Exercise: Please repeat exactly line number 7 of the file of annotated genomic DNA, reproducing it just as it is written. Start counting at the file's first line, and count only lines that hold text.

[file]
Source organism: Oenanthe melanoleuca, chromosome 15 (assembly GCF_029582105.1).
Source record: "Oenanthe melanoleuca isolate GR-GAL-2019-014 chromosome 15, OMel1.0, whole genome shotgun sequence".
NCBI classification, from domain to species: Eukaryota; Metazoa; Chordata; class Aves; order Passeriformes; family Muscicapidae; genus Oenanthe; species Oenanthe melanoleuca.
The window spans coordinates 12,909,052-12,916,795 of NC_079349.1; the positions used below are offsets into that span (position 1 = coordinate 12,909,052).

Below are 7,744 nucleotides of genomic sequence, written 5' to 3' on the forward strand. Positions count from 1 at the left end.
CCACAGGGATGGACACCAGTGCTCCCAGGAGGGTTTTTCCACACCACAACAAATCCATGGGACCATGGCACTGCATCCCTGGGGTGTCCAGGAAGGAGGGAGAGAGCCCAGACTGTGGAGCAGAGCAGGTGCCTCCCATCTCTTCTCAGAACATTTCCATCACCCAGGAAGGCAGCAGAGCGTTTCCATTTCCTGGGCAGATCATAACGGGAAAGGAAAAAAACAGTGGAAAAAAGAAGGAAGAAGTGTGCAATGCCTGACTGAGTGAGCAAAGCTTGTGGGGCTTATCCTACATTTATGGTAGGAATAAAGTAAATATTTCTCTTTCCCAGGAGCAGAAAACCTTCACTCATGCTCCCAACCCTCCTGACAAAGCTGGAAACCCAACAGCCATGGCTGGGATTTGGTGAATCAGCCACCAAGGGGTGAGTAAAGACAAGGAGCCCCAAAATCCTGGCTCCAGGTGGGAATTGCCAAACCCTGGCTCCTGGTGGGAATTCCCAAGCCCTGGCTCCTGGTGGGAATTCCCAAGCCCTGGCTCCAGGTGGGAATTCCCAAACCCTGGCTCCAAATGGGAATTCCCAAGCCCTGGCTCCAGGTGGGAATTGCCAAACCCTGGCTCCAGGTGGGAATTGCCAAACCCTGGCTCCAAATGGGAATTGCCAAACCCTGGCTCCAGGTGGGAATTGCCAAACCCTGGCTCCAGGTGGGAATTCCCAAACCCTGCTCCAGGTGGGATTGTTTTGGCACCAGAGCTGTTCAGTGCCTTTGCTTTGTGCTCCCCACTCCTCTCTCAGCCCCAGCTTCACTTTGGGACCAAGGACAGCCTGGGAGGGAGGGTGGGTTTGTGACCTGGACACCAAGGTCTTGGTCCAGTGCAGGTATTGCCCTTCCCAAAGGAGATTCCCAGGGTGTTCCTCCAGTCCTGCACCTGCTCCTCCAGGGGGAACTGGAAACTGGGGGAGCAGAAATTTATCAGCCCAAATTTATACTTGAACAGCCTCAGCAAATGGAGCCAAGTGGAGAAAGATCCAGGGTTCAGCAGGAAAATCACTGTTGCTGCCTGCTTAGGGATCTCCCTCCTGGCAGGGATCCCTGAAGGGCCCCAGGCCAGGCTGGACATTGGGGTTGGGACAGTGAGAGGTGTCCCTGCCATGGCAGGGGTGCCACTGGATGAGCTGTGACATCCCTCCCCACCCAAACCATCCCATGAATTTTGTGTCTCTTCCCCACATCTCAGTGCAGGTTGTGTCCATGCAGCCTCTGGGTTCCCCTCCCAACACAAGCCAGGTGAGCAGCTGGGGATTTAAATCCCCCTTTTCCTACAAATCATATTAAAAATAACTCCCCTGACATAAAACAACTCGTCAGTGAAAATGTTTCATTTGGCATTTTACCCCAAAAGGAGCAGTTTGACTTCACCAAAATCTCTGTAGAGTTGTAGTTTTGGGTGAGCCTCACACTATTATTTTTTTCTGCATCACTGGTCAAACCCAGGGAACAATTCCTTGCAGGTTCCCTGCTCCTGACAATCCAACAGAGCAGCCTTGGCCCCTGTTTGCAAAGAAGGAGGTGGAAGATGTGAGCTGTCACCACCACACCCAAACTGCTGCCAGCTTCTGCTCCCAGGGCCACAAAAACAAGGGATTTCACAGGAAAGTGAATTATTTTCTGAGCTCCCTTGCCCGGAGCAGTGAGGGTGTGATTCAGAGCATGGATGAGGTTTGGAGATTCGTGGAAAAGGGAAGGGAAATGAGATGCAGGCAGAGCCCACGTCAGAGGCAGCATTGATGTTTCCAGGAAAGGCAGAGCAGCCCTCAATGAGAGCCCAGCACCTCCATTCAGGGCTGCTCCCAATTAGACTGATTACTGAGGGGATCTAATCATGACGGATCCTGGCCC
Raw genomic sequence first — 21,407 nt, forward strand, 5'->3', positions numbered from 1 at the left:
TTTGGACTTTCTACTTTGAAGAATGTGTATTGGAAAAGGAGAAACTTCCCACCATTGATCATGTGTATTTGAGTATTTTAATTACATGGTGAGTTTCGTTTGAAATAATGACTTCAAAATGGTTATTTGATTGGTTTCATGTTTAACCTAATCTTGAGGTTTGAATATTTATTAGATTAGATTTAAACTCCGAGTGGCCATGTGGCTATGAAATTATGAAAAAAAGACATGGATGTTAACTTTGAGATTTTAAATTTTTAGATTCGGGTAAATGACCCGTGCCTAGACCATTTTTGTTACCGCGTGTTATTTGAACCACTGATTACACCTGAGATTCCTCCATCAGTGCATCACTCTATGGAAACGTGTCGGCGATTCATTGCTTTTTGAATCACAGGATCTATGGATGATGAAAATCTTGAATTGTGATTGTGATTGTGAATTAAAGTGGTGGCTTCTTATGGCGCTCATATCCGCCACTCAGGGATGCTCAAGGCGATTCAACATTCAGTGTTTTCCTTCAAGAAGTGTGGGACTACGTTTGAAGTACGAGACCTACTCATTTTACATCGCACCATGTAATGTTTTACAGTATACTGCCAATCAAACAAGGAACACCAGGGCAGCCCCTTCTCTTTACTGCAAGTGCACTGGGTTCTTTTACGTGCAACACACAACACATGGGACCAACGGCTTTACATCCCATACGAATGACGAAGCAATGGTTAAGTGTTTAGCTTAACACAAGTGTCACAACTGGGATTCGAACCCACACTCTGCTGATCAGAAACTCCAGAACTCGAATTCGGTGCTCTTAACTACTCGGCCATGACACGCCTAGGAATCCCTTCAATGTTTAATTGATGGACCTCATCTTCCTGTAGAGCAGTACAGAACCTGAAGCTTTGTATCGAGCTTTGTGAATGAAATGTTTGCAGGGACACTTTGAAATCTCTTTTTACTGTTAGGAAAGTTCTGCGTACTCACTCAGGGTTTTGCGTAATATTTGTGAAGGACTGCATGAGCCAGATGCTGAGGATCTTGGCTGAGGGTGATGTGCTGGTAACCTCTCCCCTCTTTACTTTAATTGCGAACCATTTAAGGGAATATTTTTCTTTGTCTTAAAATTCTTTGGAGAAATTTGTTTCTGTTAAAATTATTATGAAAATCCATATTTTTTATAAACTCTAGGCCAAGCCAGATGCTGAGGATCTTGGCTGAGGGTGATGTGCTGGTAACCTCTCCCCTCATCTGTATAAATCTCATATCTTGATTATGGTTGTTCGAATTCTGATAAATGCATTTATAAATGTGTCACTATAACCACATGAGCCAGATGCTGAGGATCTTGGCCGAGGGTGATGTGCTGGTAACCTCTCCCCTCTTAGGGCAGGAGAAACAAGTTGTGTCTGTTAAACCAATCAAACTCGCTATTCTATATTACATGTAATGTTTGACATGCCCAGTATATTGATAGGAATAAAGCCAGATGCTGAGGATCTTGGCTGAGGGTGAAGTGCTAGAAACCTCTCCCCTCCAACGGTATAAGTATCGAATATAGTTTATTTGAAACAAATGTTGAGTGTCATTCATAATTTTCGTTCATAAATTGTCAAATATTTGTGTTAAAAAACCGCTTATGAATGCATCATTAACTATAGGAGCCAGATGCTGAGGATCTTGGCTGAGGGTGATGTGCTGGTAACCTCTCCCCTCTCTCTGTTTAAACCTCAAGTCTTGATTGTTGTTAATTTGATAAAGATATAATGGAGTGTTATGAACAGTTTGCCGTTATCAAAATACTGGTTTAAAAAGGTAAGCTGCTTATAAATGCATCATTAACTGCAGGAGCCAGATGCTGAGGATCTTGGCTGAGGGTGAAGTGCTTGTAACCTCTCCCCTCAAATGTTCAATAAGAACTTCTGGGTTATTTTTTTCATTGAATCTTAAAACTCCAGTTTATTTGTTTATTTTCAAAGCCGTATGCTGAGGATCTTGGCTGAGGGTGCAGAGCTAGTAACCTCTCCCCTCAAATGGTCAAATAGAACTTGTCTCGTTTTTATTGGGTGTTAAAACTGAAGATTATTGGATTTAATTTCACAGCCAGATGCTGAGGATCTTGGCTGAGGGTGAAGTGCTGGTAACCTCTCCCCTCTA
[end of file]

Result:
Raw genomic sequence first — 21,407 nt, forward strand, 5'->3', positions numbered from 1 at the left: